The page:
What’s it Like to Compete in the Olympics When You Can’t Win?
Most of the medals for the Winter Olympics are won by about 10 countries mostly from Nordic and other wealthy places like the United States. What is it like to compete in the Olympics where you have no chance of even coming close to winning a medal?
On The Small Business Radio Show this week, I talk with Benajmin Alexander who is Jamaica’s first alpine skiing Olympian having competed in the Beijing Winter Games. He is an unlikely Olympian since he started skiing at 32 and is from a country with no snow! With no chance of winning a medal, his story reminded me of about ‘Cool Runnings’, the 1988 Jamaican bobsled team. Benjamin also became the flag bearer for Jamaica at the opening ceremonies.
Benjamin started skiing six years ago after a worldwide career as a DJ. He would travel around with friends and try to keep up with them on the slopes.
When the Olympic committee tried to promote athletes from smaller countries to participate in the games, he decided to see if he could qualify from Jamaica. Benjamin notes that “if the Olympics is just about the 10 countries who suck up all the medals, then the other 190 countries get bored, and that is bad for all of us”.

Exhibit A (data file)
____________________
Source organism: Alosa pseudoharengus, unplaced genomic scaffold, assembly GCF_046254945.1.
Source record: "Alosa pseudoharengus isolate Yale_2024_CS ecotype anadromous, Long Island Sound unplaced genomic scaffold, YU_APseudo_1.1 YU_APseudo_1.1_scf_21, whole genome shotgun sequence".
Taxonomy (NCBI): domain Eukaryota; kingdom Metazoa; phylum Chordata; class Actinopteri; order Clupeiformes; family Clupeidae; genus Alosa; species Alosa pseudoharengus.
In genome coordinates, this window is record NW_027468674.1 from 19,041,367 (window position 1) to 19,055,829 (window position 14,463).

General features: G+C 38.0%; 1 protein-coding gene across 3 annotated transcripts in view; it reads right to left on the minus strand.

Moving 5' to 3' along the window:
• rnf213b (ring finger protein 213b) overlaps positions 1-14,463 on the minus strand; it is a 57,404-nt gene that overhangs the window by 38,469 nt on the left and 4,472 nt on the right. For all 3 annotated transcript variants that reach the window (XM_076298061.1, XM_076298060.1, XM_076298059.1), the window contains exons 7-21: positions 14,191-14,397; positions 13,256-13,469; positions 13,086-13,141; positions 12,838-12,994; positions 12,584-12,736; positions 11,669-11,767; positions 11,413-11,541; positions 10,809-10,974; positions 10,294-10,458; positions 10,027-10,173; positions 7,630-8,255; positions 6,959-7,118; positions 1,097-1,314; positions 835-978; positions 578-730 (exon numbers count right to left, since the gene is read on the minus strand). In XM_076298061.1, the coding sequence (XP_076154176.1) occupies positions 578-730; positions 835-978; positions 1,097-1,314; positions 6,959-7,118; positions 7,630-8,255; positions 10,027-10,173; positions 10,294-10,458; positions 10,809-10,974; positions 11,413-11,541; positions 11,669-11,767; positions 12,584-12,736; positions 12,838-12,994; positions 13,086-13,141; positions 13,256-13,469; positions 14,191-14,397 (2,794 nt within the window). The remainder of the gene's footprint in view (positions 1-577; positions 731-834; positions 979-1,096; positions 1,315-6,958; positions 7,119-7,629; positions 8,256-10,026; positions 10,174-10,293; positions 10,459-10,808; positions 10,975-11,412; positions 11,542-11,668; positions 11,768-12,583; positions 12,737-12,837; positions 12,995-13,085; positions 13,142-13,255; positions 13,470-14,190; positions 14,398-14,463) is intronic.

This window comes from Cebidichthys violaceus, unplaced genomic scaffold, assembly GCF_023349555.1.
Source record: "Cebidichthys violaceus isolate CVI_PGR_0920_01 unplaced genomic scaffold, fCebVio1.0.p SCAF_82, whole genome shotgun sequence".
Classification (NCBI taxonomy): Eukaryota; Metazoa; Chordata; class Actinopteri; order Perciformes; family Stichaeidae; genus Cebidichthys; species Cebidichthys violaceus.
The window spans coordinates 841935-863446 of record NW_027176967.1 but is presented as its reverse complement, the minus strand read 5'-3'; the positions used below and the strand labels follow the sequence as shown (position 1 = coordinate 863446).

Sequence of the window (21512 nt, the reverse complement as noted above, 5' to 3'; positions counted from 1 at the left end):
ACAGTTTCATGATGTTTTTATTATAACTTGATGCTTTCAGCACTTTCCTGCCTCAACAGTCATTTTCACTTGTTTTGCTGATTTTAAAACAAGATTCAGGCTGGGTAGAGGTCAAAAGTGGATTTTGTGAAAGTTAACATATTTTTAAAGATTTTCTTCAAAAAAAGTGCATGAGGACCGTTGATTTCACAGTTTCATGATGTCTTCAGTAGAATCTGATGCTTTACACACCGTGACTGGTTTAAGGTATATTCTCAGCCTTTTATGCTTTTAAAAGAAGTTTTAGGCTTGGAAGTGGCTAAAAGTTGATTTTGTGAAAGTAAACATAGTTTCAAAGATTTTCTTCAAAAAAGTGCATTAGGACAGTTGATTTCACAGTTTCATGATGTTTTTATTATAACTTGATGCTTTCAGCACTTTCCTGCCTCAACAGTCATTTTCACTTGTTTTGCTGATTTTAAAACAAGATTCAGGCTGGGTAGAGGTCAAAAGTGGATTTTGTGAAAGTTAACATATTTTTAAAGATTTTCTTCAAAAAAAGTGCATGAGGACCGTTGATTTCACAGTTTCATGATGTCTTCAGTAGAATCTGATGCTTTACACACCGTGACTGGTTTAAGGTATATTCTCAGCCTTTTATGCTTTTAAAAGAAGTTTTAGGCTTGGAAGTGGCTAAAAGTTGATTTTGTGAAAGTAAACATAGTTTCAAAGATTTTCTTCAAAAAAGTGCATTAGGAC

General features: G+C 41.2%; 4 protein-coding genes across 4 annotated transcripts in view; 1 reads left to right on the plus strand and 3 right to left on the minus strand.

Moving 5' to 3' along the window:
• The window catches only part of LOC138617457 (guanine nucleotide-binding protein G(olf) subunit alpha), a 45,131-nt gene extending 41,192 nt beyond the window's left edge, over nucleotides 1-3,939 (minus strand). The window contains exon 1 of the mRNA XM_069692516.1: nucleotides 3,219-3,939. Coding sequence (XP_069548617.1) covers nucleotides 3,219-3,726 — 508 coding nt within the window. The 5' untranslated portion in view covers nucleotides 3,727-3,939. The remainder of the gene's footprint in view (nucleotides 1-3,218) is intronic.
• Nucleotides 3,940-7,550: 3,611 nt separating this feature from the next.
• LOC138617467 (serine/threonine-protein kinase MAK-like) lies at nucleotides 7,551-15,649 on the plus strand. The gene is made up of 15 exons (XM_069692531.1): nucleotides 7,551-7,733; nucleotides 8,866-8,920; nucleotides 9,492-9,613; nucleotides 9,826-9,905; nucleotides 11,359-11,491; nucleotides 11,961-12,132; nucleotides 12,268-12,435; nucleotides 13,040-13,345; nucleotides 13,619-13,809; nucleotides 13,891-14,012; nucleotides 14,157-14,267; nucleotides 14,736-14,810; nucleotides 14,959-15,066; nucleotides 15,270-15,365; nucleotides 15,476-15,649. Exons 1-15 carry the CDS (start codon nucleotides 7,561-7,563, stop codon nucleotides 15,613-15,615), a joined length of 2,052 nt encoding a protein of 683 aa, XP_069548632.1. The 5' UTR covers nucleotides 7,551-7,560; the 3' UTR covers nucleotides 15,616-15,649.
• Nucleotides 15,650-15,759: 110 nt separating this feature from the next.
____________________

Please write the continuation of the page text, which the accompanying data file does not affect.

As the first racer to qualify from Jamaica, there wasn’t a skiing federation that could support him. His training effort were all self-funded and he “wracked up $100,000 worth of debt”. Benjamin adds that “the average Olympian $50,000 to $70,000 in debt.” Fortunately, afterwards, he was able to find sponsors because of the push for diversity in sports to pay most of this back.
Benjamin has a reputation for being “absolutely fearless”. He attributes his bravery to a lack of knowledge about the sport; “I was fearless out of naiveté”.
This article, “What’s it Like to Compete in the Olympics When You Can’t Win?” was first published on Small Business Trends